Ancient evolutionary origin of intrinsically disordered cancer risk regions [article]

Matyas Pajkos, Andras Zeke, Zsuzsa Dosztanyi
2020 bioRxiv   pre-print
Cancer is a heterogeneous genetic disease that alters the proper functioning of proteins involved in key regulatory processes such as cell cycle, DNA repair, survival or apoptosis. Mutations often accumulate in hot-spots regions, highlighting critical functional modules within these proteins that need to be altered, amplified or abolished for tumor formation. Recent evidence suggests that these mutational hotspots can not only correspond to globular domains but also to intrinsically disordered
more » ... egions (IDRs), which play a significant role in a subset of cancer types. IDRs have distinct functional properties that originate from their inherent flexibility. Generally, they correspond to more recent evolutionary inventions and show larger sequence variations across species. In this work we analyzed the evolutionary origin of disordered regions that are specifically targeted in cancer. Surprisingly, the majority of these disordered cancer risk regions showed remarkable conservation with ancient evolutionary origin, stemming from the earliest multicellular animals or even beyond. Nevertheless, we encountered several examples, where the mutated region emerged at a later stage compared to the origin of the gene family. We also showed the cancer risk regions become quickly fixated after their emergence, but evolution continues to tinker with their genes with novel regulatory elements introduced even at the level of humans. Our concise analysis provides a much clearer picture of the emergence of key regulatory elements in proteins and highlights the importance of taking into account the modular organisation of proteins for the analyses of evolutionary origin.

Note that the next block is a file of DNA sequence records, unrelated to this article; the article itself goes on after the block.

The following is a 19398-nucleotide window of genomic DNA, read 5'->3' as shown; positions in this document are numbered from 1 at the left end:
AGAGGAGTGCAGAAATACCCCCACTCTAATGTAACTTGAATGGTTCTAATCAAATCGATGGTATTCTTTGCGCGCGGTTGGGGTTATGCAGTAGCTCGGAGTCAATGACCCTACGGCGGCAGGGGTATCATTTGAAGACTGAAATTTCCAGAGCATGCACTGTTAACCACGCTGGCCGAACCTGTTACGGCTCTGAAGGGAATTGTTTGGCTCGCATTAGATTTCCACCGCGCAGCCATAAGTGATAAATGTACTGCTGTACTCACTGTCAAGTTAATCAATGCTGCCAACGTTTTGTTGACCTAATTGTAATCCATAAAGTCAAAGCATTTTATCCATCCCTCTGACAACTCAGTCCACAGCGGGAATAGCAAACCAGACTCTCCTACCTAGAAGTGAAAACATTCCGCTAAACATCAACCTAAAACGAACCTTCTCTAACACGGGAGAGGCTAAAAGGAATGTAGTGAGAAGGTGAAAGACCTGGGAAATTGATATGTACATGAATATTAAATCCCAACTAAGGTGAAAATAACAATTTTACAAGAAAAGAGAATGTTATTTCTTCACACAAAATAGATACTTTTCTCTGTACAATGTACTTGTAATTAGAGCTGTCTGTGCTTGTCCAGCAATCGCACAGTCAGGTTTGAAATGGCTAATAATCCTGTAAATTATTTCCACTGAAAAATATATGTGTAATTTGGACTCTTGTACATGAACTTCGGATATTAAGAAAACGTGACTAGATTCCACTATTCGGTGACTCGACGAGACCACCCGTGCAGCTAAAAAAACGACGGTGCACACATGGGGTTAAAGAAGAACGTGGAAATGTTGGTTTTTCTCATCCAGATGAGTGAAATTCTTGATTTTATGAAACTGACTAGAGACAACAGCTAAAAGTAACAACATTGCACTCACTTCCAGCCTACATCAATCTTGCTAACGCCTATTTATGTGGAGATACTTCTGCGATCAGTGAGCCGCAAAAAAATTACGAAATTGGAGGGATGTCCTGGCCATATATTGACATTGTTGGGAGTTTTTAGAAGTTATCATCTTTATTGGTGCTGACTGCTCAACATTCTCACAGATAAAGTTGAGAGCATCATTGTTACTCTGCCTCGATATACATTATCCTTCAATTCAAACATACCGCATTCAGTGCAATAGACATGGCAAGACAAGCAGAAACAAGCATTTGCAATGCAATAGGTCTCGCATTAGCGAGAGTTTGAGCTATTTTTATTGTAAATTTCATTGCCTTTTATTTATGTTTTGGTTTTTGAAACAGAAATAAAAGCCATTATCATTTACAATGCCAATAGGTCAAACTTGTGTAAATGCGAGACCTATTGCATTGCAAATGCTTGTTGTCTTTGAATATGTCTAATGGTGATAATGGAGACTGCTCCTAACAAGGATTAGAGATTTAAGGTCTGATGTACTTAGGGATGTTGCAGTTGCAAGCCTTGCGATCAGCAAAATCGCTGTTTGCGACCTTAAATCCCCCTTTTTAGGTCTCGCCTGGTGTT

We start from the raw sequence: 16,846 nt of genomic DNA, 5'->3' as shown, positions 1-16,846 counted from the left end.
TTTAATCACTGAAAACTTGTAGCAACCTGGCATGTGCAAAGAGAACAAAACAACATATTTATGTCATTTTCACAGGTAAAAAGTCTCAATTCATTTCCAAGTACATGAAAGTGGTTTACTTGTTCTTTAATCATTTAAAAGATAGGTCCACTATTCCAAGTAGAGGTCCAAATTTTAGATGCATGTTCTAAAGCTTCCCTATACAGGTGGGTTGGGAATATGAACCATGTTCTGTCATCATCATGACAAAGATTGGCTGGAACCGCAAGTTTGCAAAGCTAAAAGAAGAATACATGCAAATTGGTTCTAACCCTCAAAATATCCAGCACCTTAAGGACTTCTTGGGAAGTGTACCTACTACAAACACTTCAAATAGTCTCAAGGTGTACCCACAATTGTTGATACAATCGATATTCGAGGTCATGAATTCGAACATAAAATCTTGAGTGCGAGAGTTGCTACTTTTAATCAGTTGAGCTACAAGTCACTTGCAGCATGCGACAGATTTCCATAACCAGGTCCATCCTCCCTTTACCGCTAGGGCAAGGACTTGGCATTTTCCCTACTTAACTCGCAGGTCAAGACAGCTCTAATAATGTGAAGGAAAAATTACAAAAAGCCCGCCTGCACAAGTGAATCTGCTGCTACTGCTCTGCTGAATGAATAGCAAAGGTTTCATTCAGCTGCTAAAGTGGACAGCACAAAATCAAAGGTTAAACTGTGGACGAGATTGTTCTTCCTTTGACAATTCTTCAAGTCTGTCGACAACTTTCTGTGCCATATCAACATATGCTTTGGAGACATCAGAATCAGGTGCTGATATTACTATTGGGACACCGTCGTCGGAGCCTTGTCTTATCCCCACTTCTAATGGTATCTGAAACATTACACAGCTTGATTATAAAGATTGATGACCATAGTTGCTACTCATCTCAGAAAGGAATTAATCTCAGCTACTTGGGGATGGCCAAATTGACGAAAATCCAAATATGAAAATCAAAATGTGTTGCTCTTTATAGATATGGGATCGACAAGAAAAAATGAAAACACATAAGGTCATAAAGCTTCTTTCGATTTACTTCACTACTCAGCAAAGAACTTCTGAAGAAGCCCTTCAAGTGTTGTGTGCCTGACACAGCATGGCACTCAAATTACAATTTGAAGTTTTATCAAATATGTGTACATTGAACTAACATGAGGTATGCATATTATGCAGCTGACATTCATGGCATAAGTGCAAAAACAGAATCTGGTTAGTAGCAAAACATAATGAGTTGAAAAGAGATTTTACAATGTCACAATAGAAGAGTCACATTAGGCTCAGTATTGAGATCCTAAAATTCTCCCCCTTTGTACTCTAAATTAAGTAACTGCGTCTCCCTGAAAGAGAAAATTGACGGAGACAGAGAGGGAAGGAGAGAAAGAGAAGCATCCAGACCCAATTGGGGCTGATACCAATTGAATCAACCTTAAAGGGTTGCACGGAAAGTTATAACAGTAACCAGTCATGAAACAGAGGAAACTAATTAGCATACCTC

doi:10.1101/2020.06.15.152298 fatcat:jbpfffpdajgcfn6xow2sqpmu4y